Add to all that Patrick's increasing time in the national spotlight, and you wouldn't seem to have the best scenario for accomplishing a very ambitious second-term agenda, which includes health-care cost control, criminal-justice reform, tackling the education achievement gap, and restructuring state government and quasi-public agencies.

But Patrick may defy the conventional wisdom yet again.

If, as I suspect, Patrick has no concrete plan for his future, that frees him as few politicians are ever freed.

Certainly his recent flurry of activity — replacing the Parole Board, advancing a health-care plan that takes on the state's powerful providers, heading a "junket" overseas — suggests a man who is unconcerned with criticism, or with what will look good or bad in his next job or campaign.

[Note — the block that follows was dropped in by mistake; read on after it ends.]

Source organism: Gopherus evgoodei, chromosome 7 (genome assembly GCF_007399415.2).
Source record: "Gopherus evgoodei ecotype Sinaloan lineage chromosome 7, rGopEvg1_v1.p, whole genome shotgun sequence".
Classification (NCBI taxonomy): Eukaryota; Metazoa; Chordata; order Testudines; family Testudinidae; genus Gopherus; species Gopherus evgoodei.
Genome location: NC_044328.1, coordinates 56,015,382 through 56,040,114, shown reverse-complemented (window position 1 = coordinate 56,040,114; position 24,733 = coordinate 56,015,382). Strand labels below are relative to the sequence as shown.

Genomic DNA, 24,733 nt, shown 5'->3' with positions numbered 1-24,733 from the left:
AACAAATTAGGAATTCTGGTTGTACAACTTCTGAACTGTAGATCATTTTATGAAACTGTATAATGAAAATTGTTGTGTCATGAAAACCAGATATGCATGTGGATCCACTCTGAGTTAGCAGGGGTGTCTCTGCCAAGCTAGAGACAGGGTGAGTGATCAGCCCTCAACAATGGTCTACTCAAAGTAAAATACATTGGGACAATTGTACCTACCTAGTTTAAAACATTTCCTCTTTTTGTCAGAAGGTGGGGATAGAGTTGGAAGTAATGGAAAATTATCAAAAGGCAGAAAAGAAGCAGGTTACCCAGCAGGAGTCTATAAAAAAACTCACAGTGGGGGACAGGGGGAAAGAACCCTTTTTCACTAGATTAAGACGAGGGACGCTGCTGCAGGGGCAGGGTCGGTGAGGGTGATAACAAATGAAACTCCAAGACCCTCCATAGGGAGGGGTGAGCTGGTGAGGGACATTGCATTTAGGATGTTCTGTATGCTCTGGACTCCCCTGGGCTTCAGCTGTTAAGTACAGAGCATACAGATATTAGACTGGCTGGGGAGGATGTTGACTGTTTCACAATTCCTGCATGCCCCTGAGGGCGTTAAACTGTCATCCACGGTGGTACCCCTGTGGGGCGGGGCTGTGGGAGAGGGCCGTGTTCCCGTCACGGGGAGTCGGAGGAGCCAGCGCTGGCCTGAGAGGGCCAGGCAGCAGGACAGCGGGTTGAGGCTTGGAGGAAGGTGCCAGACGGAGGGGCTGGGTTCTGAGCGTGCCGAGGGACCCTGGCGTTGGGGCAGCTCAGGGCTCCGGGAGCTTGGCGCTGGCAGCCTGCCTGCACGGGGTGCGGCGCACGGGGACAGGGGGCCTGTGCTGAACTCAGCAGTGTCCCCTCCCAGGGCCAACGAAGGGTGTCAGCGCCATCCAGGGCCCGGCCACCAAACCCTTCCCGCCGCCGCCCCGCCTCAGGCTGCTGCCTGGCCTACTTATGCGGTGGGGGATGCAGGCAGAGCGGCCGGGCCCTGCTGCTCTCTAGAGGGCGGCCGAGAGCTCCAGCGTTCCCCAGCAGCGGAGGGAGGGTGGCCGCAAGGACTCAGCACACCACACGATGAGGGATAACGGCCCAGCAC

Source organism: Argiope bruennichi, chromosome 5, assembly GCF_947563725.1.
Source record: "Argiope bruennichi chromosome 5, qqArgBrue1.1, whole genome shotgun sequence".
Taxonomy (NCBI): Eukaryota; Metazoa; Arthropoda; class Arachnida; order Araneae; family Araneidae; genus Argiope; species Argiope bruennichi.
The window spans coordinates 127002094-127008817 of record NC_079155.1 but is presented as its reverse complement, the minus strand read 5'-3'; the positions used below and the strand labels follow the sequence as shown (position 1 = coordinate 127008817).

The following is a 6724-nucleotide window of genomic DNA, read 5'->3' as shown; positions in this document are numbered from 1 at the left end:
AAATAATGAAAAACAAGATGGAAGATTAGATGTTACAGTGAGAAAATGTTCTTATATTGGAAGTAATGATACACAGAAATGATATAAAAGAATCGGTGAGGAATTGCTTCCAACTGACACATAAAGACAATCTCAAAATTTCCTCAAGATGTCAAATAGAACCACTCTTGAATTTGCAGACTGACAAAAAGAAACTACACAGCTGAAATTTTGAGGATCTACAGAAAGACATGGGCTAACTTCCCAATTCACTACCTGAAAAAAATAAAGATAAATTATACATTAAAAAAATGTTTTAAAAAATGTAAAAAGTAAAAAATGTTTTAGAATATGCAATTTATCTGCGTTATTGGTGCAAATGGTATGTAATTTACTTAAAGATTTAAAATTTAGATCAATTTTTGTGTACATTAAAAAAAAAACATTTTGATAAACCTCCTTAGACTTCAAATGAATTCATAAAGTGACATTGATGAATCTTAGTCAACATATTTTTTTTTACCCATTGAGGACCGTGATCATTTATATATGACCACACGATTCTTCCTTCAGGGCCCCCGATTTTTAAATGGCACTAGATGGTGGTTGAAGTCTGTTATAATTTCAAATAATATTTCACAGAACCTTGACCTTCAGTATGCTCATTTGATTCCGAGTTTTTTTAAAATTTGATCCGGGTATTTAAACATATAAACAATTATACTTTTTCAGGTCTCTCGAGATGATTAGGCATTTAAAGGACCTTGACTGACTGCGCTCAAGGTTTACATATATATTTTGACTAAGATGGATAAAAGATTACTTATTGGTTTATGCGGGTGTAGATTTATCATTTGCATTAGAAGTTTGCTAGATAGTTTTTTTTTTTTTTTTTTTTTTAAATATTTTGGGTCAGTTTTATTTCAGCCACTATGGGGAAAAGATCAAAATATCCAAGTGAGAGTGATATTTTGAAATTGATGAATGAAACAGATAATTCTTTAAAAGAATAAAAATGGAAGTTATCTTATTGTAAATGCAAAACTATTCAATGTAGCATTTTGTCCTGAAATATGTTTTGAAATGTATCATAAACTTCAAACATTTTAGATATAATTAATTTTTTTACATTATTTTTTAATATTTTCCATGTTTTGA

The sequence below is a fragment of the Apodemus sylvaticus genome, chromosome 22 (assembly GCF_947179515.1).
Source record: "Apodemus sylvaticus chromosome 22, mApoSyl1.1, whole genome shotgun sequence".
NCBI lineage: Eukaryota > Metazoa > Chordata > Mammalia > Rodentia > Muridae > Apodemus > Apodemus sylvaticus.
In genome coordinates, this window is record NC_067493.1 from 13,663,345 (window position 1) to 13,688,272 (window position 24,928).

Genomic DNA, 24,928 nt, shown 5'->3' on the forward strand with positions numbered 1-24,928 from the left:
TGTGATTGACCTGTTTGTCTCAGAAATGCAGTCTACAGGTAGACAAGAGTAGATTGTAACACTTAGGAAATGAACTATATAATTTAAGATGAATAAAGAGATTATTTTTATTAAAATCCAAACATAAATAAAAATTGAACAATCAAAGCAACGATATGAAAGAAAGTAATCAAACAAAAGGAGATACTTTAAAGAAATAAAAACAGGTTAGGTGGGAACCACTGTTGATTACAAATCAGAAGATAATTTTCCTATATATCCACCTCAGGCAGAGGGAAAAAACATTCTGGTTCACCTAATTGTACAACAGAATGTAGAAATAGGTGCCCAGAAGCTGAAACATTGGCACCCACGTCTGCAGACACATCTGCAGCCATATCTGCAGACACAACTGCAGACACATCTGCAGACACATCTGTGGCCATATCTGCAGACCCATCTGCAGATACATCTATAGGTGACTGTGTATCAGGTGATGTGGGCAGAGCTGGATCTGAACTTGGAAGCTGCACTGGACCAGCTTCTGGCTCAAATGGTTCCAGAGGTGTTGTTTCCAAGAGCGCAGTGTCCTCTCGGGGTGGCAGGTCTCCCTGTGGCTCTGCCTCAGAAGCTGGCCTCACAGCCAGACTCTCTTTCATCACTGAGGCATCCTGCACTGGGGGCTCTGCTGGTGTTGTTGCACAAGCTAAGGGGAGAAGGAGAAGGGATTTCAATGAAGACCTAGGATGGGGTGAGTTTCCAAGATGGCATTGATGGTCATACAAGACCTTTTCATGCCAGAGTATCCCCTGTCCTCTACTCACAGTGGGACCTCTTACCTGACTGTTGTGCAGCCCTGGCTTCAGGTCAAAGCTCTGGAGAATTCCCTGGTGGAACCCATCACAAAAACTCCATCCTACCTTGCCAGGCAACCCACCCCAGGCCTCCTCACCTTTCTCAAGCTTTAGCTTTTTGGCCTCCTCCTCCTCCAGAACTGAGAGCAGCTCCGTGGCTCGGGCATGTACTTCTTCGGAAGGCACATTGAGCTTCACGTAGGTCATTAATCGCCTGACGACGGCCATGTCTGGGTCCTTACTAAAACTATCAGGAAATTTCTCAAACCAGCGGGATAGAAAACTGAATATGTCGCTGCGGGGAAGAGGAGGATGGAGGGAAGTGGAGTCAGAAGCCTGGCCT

It also is the work of someone confident with the skills he has developed over the past four years of on-the-job training.

That skill in office, and absence of future plans, could be a powerful combination. It certainly appears that, while he might not know what he wants to do next, he knows exactly what he wants to accomplish now.

To read the "Talking Politics" blog, go to David S. Bernstein can be reached at

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